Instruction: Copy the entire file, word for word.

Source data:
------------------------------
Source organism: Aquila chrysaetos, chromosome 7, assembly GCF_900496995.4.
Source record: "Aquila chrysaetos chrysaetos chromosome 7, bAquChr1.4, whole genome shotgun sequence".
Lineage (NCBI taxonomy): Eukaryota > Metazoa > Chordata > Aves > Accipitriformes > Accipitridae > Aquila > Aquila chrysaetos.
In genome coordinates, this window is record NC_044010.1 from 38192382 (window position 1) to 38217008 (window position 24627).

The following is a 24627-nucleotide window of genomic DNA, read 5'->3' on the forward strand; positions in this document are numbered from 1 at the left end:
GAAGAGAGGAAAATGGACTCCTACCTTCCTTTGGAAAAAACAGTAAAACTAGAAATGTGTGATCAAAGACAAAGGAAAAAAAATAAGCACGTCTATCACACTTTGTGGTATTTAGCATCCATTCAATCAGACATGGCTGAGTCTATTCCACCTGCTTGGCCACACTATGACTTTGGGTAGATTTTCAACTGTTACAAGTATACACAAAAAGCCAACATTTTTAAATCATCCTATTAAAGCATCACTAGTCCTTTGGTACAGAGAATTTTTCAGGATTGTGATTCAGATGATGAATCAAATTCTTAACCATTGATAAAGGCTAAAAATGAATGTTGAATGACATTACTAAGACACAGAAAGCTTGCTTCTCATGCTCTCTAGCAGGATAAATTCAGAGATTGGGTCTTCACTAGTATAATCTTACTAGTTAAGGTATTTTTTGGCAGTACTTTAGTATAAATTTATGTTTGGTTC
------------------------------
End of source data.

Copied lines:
Source organism: Aquila chrysaetos, chromosome 7, assembly GCF_900496995.4.
Source record: "Aquila chrysaetos chrysaetos chromosome 7, bAquChr1.4, whole genome shotgun sequence".
Lineage (NCBI taxonomy): Eukaryota > Metazoa > Chordata > Aves > Accipitriformes > Accipitridae > Aquila > Aquila chrysaetos.
In genome coordinates, this window is record NC_044010.1 from 38192382 (window position 1) to 38217008 (window position 24627).

The following is a 24627-nucleotide window of genomic DNA, read 5'->3' on the forward strand; positions in this document are numbered from 1 at the left end:
GAAGAGAGGAAAATGGACTCCTACCTTCCTTTGGAAAAAACAGTAAAACTAGAAATGTGTGATCAAAGACAAAGGAAAAAAAATAAGCACGTCTATCACACTTTGTGGTATTTAGCATCCATTCAATCAGACATGGCTGAGTCTATTCCACCTGCTTGGCCACACTATGACTTTGGGTAGATTTTCAACTGTTACAAGTATACACAAAAAGCCAACATTTTTAAATCATCCTATTAAAGCATCACTAGTCCTTTGGTACAGAGAATTTTTCAGGATTGTGATTCAGATGATGAATCAAATTCTTAACCATTGATAAAGGCTAAAAATGAATGTTGAATGACATTACTAAGACACAGAAAGCTTGCTTCTCATGCTCTCTAGCAGGATAAATTCAGAGATTGGGTCTTCACTAGTATAATCTTACTAGTTAAGGTATTTTTTGGCAGTACTTTAGTATAAATTTATGTTTGGTTC